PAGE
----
Solutions not quick fixes will improve county says Whaley

By Thomas Wilson

STAR STAFF
twilson@starhq.com

   Solving a problem and working fairly within government and the county will save the county's leaders and citizens a lot of headaches, says Charles "Jim" Whaley.
   "I think things need to be a little more fair," said Whaley, 46, who is seeking office as a Carter County commissioner in the 3rd District. "When you look at the county budget, you need to be more fair with all the departments.
   "You can't give to one or two and say, 'We'll have to come up with something later for the rest of you.'"
   Whaley cited as an example the county's zoning regulations. He felt zoning should be enforced as a one-size-fits-all policy rather than allowing some county district to opt out of following zoning rules.
   "Don't come to my house and tell me I can't hammer a nail and tell someone else in the county they can do whatever they want," Whaley remarked. "Either you're going to be fair about it and enforce it or don't do it at all."
   The county's 2nd, 4th and 6th Districts opted out of the county property zoning regulations.
   He pointed out a recent case of speed limits being lowered on two treacherous county roads as a safety precaution. A more reasonable plan would've been to review all the county's roads, and identify areas where speed limits needed to be lowered, he said.
   Whaley said he supported more funding to the volunteer fire departments, and consolidation of government services to improve efficiency.
   "If you support the fire departments, you're really supporting the whole county. If the volunteer fire department has a high service rating, the homeowners in the district will have lower home insurance rates," he said.
   Like most candidates, Whaley was disappointed in the county's economic growth in recent years. He also felt the county had not taken advantage of natural attractions such as Roan Mountain State Park and Watauga Lake to spur growth.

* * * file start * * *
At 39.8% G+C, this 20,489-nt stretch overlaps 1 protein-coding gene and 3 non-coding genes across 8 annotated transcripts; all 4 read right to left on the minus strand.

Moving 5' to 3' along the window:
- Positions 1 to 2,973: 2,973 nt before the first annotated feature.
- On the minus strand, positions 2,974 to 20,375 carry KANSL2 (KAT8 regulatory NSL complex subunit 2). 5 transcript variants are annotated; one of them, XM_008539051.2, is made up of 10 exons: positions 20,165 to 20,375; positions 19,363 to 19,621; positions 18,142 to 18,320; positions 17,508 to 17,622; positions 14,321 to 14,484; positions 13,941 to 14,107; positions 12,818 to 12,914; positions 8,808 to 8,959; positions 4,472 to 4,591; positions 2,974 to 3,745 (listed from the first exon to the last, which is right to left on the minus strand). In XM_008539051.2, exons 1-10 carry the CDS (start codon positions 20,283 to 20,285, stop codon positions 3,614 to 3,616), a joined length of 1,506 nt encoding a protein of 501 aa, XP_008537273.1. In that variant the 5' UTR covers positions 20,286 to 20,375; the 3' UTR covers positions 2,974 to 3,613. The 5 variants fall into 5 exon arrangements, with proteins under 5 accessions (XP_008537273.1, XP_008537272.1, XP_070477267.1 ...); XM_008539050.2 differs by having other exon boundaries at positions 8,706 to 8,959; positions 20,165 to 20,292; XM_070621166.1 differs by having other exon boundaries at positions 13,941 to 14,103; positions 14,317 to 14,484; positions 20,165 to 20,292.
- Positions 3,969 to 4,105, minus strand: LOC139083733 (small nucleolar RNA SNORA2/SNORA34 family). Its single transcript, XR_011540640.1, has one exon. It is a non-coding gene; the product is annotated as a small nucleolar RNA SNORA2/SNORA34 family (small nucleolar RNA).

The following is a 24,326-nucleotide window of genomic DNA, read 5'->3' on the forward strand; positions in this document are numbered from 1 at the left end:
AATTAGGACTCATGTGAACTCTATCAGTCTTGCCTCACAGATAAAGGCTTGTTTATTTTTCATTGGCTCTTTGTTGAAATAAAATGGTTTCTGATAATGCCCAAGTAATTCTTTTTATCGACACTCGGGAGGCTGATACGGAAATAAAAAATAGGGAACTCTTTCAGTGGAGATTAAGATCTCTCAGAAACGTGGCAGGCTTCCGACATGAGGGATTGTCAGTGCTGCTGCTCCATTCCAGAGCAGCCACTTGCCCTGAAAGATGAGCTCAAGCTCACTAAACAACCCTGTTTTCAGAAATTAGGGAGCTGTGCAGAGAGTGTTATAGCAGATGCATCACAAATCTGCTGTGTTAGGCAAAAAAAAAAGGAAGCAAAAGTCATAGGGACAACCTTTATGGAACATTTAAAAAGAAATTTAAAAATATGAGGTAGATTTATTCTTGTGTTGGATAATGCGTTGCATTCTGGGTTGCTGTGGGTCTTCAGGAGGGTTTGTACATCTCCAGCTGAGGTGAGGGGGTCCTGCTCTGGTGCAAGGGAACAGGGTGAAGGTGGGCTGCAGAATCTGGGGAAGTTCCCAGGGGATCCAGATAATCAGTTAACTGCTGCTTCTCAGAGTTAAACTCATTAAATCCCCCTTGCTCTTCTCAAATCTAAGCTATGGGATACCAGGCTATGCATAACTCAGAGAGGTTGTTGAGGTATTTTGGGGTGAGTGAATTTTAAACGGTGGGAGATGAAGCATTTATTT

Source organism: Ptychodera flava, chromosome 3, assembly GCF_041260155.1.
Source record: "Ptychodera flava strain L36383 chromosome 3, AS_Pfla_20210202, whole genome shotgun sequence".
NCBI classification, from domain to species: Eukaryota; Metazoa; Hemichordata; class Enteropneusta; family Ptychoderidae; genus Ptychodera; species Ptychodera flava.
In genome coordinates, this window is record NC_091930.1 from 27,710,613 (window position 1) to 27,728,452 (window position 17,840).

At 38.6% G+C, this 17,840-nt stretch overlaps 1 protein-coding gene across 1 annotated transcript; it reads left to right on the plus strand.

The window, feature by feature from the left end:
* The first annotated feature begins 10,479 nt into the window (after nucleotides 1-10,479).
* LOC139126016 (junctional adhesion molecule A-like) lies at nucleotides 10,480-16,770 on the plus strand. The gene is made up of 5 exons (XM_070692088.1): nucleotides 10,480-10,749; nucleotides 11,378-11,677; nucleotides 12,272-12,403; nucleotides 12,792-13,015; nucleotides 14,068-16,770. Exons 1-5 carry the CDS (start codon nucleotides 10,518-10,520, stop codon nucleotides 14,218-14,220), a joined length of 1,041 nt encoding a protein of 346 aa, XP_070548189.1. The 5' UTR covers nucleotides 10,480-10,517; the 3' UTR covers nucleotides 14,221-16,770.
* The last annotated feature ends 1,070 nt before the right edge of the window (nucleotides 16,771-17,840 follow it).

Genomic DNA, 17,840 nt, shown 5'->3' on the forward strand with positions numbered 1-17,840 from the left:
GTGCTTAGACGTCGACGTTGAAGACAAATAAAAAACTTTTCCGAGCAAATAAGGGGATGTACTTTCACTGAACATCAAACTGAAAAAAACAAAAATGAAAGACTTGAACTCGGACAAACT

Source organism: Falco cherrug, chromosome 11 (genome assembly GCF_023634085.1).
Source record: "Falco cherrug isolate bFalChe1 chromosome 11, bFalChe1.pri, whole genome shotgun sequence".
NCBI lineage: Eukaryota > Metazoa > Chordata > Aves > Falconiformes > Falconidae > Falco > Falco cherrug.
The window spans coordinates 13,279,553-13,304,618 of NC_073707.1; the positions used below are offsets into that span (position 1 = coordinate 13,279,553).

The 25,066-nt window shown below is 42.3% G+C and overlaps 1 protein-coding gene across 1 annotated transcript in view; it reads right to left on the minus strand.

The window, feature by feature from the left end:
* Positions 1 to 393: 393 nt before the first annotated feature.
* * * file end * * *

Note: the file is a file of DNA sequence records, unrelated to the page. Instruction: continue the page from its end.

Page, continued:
"I feel like this county has lagged behind some of the other counties to get businesses in here," said Whaley.
   He also said he strongly supported the county's decision to hire a financial director and felt the position should oversee finances for the county's general government and school system.
   "That is something we should've done a long time ago," Whaley added. "The financial director should handle all the finances of the county."
   While he said he did not support building a new county jail, Whaley noted that the creation of a larger jail of around 500 beds to incarcerate more state inmates could earn the county significant dollars for housing state prisoners.
   Money generated by housing state prisoners could fund the capital costs of a new jail facility, he said. The situation of overcrowding would have to be resolved in some way before a federal lawsuit forced the issue, Whaley added.
   "When you get sued for overcrowding, you're going to lose $5 million to $7 million in a federal lawsuit," said Whaley.
   Whaley has served as a deputy with the Carter County Sheriff's Department for almost five years. He previously was the chief of police for the city of Watauga.
   He resides in the Watauga community with his wife, Joan, and their three children.
   "I just feel like there is more that can be done for the citizens of this county," he said.